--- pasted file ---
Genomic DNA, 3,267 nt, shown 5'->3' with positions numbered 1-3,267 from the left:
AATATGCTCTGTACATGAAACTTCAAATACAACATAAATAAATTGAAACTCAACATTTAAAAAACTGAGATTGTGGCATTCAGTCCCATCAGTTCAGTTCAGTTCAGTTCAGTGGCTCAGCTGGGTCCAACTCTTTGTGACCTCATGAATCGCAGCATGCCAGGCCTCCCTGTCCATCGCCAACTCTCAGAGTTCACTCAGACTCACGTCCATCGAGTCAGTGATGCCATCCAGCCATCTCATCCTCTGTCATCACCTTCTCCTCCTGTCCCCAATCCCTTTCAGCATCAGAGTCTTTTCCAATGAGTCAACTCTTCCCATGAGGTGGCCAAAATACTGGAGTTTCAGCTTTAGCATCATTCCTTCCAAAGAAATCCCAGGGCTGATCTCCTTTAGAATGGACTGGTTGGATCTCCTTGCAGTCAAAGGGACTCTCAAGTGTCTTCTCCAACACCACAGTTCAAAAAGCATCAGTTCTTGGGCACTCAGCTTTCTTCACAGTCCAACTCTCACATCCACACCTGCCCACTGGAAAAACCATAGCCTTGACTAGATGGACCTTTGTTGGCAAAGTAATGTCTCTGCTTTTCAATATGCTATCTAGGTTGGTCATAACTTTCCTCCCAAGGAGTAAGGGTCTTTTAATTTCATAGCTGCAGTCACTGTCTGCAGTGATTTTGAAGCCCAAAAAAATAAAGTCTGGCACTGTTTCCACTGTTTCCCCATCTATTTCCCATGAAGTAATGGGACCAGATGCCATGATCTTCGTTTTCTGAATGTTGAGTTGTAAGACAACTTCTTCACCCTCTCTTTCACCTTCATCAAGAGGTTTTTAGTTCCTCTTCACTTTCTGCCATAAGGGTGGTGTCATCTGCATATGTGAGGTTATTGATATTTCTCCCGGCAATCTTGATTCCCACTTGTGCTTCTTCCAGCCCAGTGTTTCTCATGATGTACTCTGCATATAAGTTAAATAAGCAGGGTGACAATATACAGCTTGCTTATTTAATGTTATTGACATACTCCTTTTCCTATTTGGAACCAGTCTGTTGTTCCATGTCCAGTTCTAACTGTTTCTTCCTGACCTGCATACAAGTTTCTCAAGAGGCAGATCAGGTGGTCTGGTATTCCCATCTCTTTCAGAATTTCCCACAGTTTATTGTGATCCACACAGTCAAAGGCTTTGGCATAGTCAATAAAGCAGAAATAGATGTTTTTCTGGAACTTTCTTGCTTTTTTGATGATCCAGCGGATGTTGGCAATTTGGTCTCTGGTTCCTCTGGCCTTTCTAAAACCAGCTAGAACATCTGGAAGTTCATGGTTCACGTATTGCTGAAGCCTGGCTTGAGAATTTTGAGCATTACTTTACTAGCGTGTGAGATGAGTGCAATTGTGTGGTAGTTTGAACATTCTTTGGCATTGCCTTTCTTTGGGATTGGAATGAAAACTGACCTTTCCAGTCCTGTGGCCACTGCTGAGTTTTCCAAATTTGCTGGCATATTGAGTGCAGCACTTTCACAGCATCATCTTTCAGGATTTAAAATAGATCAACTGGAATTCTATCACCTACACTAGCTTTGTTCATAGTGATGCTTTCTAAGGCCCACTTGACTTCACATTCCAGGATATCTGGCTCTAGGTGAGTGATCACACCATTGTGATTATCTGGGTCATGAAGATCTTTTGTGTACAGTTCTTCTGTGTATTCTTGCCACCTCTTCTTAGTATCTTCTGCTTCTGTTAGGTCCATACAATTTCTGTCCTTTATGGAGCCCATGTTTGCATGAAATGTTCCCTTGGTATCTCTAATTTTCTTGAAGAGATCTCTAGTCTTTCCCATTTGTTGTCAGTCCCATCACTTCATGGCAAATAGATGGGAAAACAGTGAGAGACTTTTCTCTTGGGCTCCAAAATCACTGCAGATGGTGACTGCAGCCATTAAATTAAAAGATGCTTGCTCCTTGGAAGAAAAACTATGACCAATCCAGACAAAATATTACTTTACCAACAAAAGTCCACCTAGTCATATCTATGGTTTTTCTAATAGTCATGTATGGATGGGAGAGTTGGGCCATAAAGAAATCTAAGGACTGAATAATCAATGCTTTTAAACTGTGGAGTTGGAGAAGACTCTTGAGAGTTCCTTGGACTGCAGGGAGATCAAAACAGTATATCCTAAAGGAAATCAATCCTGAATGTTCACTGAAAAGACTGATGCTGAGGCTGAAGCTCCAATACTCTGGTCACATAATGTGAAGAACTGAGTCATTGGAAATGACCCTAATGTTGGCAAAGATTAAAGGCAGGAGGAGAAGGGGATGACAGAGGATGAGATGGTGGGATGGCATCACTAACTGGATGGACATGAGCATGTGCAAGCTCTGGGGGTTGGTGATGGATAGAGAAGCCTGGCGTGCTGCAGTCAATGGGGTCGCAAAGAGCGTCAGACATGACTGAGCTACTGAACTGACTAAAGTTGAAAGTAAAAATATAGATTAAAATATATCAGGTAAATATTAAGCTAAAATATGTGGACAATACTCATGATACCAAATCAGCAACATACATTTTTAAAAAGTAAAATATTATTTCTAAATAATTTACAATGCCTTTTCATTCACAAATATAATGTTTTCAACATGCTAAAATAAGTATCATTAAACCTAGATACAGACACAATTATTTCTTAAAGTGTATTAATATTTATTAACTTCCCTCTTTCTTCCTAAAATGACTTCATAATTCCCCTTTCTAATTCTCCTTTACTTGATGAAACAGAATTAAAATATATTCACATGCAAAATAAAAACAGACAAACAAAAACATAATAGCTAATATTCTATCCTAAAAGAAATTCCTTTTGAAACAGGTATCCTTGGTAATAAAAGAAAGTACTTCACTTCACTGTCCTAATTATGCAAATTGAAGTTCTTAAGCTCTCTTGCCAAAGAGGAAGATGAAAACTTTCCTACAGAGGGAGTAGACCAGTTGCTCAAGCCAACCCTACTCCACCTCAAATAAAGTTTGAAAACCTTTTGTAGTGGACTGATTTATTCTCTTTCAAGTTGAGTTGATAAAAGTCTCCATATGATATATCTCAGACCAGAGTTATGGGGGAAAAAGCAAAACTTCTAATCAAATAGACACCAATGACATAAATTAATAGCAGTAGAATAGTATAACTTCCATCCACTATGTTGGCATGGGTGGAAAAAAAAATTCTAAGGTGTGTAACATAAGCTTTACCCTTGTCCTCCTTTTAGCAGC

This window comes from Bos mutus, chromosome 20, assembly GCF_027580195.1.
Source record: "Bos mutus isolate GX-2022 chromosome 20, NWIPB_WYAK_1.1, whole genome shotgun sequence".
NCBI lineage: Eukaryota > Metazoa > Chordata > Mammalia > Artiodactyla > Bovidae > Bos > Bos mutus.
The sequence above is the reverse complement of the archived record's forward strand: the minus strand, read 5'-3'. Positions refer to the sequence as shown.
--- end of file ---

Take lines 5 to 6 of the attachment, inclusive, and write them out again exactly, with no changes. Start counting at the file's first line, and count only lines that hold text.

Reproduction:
NCBI lineage: Eukaryota > Metazoa > Chordata > Mammalia > Artiodactyla > Bovidae > Bos > Bos mutus.
The sequence above is the reverse complement of the archived record's forward strand: the minus strand, read 5'-3'. Positions refer to the sequence as shown.